Why Is the South Korean Won So Weak?

Currency rates right now put one South Korean won equal to just 0.00084 U.S. dollars, so the 'Squid Game' grand prize equals just about $38.4 million.

Danielle Letenyei - Author

Oct. 14 2021, Published 5:11 a.m. ET

South Korean won
Source: Getty Images

In Netflix’s wildly popular South Korean drama, Squid Game, contestants battle each other to their death for the chance to win 45.6 billion South Korean won. That sounds like a boatload, but it's actually a lot less in U.S. dollars—the South Korean currency is one of the weakest in the world. Why is the South Korean won so weak?

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Currency rates right now put one South Korean won equal to just 0.00084 U.S. dollars. That’s almost 12 times less than the value of a penny. In U.S. dollars, the Squid Game grand prize equals just about $38.4 million. That’s still a chunk of change, but nowhere near a billion.

The value of the won has declined

The value of the won could decline even further. In Sept. 2021, Bloomberg reported that analysts predict the South Korean currency could fall to 1,200 per U.S. dollar by Dec. 2021 as the U.S. dollar strengthens and exports moderate.

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squid game
Source: Netflix

That prediction happened earlier than expected. On Oct. 12, the won slid to 1,200.40 against the dollar, its weakest level in over a year. The decline prompted South Korea’s central bank to consider intervening in the foreign exchange market, reports Nikkei Asia.

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The South Korean currency has seen four months of decline, reaching a one-year low in Sept. 2021. As Asia’s most risk-sensitive currency, the won is often an indicator for currencies in neighboring countries, Bloomberg reports.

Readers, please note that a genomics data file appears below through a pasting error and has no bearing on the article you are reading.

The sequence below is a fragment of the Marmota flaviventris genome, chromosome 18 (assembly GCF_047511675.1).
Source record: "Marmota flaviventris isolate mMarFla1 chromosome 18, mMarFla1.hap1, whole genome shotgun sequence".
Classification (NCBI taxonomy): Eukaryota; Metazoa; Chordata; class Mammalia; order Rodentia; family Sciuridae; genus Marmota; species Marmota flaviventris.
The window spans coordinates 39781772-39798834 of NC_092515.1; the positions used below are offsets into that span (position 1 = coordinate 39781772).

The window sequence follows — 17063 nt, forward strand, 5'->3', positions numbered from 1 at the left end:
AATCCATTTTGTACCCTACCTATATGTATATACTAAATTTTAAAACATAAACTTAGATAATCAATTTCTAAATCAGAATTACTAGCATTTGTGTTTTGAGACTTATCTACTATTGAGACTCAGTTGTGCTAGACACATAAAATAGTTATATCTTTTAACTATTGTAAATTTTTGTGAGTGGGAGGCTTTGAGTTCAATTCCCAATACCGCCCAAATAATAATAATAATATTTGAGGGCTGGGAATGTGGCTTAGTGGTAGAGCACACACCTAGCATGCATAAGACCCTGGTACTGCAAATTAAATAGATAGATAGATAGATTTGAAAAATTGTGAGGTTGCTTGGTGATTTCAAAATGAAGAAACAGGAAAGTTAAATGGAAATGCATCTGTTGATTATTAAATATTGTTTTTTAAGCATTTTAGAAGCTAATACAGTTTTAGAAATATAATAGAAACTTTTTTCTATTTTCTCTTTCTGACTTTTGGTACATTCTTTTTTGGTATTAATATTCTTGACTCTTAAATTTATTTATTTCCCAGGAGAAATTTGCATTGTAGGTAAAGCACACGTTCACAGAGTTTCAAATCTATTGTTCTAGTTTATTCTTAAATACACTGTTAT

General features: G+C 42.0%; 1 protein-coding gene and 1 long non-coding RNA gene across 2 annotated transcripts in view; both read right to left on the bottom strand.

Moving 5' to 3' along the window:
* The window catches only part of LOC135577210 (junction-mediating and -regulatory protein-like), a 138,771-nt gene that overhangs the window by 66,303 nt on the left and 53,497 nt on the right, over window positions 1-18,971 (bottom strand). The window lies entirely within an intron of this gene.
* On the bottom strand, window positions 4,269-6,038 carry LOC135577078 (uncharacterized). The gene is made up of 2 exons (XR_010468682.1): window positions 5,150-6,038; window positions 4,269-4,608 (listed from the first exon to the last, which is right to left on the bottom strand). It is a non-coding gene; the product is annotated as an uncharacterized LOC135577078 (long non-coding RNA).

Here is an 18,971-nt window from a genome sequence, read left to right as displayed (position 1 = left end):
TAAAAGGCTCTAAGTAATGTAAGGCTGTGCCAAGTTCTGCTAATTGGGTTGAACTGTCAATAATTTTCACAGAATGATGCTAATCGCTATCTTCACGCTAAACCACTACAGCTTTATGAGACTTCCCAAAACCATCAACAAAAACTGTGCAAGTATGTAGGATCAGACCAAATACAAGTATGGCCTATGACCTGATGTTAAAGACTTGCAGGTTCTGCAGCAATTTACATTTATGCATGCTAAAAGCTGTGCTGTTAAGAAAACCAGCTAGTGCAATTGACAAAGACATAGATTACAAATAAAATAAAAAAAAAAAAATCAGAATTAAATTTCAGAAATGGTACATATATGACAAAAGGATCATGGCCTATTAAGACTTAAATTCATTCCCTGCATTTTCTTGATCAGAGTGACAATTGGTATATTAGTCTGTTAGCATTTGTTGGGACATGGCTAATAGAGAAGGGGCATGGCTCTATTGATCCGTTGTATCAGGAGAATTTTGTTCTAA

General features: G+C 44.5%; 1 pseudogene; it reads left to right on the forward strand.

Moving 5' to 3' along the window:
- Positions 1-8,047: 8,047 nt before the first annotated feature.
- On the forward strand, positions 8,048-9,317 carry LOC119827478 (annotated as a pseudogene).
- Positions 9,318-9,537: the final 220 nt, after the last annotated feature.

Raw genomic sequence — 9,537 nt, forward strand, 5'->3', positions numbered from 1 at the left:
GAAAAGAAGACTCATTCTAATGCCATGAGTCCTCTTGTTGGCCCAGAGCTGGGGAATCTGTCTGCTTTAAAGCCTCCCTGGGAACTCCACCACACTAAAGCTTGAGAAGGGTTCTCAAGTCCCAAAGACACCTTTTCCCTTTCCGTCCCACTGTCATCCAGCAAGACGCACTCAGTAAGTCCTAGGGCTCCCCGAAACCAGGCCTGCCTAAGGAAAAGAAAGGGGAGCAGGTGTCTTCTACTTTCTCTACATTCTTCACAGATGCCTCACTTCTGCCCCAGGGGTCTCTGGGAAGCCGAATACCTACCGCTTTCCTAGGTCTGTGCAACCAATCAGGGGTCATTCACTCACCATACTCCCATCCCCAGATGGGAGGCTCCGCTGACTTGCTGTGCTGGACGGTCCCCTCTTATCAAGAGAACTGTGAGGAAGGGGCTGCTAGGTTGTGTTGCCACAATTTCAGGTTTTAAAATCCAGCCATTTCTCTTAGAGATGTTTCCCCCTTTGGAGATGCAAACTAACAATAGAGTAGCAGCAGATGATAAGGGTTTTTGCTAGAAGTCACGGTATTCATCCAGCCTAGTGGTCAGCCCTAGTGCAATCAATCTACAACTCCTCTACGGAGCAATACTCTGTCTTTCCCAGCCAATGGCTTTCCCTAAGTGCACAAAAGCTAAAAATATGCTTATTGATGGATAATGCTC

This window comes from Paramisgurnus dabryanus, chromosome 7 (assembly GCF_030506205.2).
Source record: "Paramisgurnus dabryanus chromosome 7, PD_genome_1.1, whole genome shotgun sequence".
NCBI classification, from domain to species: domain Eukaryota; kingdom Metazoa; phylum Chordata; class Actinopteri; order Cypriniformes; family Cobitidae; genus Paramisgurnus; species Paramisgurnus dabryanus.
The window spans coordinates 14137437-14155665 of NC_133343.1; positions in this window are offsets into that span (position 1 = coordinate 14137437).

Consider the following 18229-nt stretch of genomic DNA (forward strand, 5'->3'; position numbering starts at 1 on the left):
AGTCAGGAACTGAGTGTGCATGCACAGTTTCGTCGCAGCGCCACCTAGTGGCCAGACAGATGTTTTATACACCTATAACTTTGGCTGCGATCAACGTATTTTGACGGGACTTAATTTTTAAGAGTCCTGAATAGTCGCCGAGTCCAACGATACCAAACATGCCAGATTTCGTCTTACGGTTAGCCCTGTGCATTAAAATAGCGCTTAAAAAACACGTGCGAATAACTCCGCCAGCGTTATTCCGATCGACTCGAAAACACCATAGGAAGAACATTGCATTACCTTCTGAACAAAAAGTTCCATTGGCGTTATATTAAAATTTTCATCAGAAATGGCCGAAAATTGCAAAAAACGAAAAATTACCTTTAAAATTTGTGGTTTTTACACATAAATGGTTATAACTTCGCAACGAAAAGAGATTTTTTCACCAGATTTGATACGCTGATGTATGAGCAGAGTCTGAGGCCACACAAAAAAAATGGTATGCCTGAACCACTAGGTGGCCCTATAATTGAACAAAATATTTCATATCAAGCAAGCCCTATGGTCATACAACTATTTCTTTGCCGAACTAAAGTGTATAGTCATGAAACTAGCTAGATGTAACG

There are several reasons the South Korean won has weakened against the U.S. dollar over the last 14 months. Those reasons include:

  • Increasing oil prices.

  • Growing inflation.

  • A strengthening U.S. dollar.

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Source: Twitter
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'Squid Game' was inspired by South Korea’s household debt crisis

In the South Korean drama Squid Game, all of the contestants are so mired in debt and strapped for cash that they're willing to risk death for the chance of winning the grand prize. Many see the show as a commentary on the socio-economic inequality and indebtedness of South Korea’s lower and middle class.

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South Korea has the third-largest economy in Asia, behind China and Japan. The country is one of the world’s largest exporters of automobiles and integrated circuits for electronic products. However, many of the country’s residents are reportedly living with crippling debt.

South Korea has the highest household debt-to-GDP ratio of all Asian countries, reports Channel News Asia. According to CEIC Data, household debt in South Korea accounted for 106.6 percent of the country’s nominal GDP in March 2021, reaching over $1.867 trillion (in U.S. dollars). Financial hardship is one of the leading triggers for suicides in South Korea, The Korea Herald reports.

There's also a vast disparity between South Korea’s wealthy residents and those in the lower and middle classes. The country’s top 20 percent of earners have a net worth 166 times that of the bottom 20 percent, reports The Conversation.


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